Is there something we have overlooked or is it correct that in this use case, we can safely omit the IV?

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    Have you considered using a signature, instead of encrypting the identifier? I.e. include and verify HMAC(cleartext-image-ID, user-specific-key)?
    – Sjoerd
    Commented Jun 10 at 14:21
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    @Sjoerd yes, but we need to be able to go from the ciphertext-image-id back to cleartext-image-id when decoding a URL and serving the correct image. With a HMAC we could not get to the original ID from the signature because that is a one-way function.
    – mgd
    Commented Jun 10 at 14:48
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    Your method requires the user-specific-key to be a) secret and b) the same for all image-URL. Because otherwise another user could reverse the URL to get the cleartext-image-ID and create their own URL with their own user-specific-key, thus accessing the image as another user. You could prevent this by adding a signature with a secret only known to the server. Commented Jun 10 at 15:05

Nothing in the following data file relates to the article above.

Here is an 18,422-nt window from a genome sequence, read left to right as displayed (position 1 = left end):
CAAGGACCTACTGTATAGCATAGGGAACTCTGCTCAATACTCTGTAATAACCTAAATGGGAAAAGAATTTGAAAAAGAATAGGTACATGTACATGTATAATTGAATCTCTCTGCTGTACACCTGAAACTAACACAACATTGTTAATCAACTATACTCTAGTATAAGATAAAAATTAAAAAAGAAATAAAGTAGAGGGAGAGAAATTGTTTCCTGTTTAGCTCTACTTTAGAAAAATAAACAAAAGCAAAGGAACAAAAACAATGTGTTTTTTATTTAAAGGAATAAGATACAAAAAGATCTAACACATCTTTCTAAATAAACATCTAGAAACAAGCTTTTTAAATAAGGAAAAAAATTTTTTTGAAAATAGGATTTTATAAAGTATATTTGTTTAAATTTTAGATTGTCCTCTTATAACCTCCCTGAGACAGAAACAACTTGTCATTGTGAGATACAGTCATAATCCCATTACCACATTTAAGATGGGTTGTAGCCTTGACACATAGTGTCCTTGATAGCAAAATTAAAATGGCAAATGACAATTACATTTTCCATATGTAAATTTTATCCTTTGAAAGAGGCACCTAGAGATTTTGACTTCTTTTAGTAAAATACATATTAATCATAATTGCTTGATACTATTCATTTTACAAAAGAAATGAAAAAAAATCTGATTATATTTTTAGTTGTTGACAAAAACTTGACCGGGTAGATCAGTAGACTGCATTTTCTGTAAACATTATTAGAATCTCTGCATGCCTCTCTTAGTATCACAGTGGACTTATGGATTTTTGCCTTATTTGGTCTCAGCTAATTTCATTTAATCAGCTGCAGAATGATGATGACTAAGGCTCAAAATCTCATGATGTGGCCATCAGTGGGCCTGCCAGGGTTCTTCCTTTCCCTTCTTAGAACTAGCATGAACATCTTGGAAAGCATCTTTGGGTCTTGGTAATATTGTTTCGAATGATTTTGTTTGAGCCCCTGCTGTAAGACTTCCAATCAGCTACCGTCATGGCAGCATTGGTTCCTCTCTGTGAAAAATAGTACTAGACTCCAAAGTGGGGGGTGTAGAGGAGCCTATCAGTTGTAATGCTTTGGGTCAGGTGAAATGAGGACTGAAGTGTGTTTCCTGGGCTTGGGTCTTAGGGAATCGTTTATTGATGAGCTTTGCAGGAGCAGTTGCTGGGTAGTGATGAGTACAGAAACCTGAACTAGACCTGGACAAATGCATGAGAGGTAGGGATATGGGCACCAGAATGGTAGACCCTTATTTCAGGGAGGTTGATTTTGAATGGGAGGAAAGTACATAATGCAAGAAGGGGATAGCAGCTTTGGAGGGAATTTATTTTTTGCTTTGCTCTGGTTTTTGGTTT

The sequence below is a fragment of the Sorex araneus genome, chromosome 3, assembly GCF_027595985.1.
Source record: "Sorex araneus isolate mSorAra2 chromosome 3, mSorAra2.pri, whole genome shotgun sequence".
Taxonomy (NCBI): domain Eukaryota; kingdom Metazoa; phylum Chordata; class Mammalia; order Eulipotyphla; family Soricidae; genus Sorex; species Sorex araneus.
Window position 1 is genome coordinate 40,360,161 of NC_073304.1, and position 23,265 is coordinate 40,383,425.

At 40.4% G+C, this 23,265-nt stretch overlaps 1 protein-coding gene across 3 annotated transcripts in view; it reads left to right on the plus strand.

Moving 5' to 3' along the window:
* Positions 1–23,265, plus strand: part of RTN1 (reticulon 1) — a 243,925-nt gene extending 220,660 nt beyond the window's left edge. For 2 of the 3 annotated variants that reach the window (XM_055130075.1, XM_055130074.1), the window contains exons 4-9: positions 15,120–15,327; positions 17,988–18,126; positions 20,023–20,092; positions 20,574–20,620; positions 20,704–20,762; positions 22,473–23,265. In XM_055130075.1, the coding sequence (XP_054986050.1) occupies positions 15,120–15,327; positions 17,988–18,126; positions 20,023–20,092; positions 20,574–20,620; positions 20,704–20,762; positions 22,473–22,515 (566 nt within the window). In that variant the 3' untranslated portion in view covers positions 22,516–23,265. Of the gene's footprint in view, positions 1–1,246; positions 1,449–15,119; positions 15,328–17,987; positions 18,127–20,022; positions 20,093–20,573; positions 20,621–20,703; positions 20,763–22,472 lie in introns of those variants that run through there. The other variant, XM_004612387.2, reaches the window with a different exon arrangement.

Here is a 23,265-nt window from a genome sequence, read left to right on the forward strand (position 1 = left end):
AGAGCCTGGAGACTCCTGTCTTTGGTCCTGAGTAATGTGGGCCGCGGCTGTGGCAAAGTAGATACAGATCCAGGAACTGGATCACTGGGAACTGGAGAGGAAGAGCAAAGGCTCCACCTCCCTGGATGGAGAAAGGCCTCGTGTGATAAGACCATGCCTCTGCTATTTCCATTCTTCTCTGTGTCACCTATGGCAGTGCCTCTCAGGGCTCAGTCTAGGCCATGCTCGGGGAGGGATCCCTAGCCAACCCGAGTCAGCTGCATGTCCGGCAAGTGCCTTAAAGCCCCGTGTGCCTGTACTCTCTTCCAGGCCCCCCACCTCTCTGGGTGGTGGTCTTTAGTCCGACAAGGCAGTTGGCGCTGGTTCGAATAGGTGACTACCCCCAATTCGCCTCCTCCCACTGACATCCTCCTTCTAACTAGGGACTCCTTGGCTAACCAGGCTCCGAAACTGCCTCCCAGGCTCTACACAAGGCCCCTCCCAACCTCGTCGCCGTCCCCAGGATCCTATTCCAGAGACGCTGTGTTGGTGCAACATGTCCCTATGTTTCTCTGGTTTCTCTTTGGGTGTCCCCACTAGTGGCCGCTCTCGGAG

• @SteffenUllrich Yes, both a) and b) are required and we already fulfil that. The user-specific keys are secret and only known by the server. I am not sure I understand your suggestion?
    – mgd
    Commented Jun 10 at 15:13
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    If you feel adventurous, you could use a 256 bit block cipher such as SHACAL-2 or Threefish. This will give you a 256-bit permutation which is what you want, but these algorithms are less reputable than AES.